5 Mistakes Young Adults Make With Their First Credit Cards
by Lyle Daly | Updated July 21, 2021 - First published on March 28, 2020
Young adults often get into trouble the first time they use credit cards, but you don't need to be one of them.
Your first credit card has the potential to open up a whole new world of financial opportunities -- or to sink you in some serious money problems. It all depends on how you use it.
For young adults, that can be tricky. It's not like credit cards come with a list of dos and don'ts, and it's not a subject you learn much about in school either. The result is often a trial by fire where first-timers rack up debt and build a poor credit history.
But that doesn't need to happen to you. If you avoid these five common mistakes, you'll get all the benefits that come with credit cards without any of the potential drawbacks.
1. Paying the minimum
On your credit card statement, you'll have multiple payment options. There's the minimum payment, also referred to as the amount due. This is the smallest amount you can pay without incurring a late fee.
There's also the statement balance, which is the total amount you owe. If you pay this amount in full, you won't pay any interest charges, so this should be your goal every month.
Don't fall into the trap of making minimum payments. If you only pay the minimum, it could take years to pay off your balance, and a large portion of what you pay will be interest charges.
2. Maxing out the card
You might think that if a credit card company gave you a certain credit limit, there's nothing wrong with using it.
Technically, that's true, but it's a bad idea. If you max out your credit card, you'll probably have a difficult time paying it off. You'll also have a high credit utilization ratio. This ratio is the amount of your available credit that you're using, and it's an important factor used to calculate your credit score.
If you have one credit card and you max it out, you'll have a credit utilization of 100%. That will have a big impact on your credit score because it's recommended that you don't use more than 20% to 30% of your available credit at any given time.
3. Using it for luxuries you can't afford
One danger with credit cards is the way they can tempt you to make purchases you wouldn't if you were paying in cash. Instead of telling yourself "I can't afford that," you think "I can put that on my credit card and pay it back later."
Before you do that, consider this -- Americans' average credit card debt was $5,736 at the end of 2018. Most of those consumers didn’t get there by deciding to charge a few thousand dollars in a single day. They had that same idea of paying back the purchases they couldn't afford later, and all it did was get them into expensive debt.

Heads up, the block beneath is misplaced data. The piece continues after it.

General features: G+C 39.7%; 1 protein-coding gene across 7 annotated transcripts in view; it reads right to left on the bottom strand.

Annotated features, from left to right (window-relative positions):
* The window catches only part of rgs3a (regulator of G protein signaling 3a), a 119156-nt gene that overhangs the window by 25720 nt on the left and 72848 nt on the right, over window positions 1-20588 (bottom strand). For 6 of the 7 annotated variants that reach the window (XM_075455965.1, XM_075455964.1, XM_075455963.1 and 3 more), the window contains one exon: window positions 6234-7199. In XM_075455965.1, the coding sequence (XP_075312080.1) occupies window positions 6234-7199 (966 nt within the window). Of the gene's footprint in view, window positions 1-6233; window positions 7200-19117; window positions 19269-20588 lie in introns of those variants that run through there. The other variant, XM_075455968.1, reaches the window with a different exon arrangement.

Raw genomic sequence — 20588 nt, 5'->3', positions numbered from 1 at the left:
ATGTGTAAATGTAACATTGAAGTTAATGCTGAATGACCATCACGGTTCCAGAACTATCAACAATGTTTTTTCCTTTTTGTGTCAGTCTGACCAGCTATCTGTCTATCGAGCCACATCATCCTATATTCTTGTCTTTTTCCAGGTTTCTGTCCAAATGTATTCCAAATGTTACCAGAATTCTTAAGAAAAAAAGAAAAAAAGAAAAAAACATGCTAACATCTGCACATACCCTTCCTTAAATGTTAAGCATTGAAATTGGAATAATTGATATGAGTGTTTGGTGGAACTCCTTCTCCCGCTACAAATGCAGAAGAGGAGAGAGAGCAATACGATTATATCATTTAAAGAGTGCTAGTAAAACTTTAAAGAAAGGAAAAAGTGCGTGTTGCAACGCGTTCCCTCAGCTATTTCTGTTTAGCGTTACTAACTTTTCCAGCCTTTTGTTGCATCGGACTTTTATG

4. Applying for multiple cards
When you see all the different bonuses credit card companies are offering, it's tempting to apply for whichever cards catch your eye. Although applying for multiple cards can be a good strategy, you shouldn't jump into it straight away.
With multiple credit cards, you're more likely to overspend or miss a payment and get a late fee. It can also hurt your credit if you apply for too many credit cards. Each application will cause a hard credit inquiry, which has a small impact on your credit score. The average age of your credit accounts is also a factor, and this will decrease every time you open a new card.
As the saying goes, you have to learn to walk before you can run. Spend at least a year using just one credit card before you think about getting more.
5. Canceling a card
Here's another situation where something that seems logical can get you into trouble. If you don't need a credit card anymore, you should cancel it, right?
Not exactly. Since the age of your credit accounts affects your credit score, it's better to keep older accounts open. It's also good to keep cards open because you'll have more available credit, which helps you maintain a lower credit utilization ratio.
What if the card you're not using has an annual fee? In that case, you can try downgrading it first by calling the card issuer and asking to switch it to a no-annual-fee card. If you can't, then you should cancel the card to save money.
Staying safe with your first credit card
It's not hard to find people with credit card horror stories that they spent years recovering from. That's why it's so important to understand how this happens so that you don't end up going down the same path.
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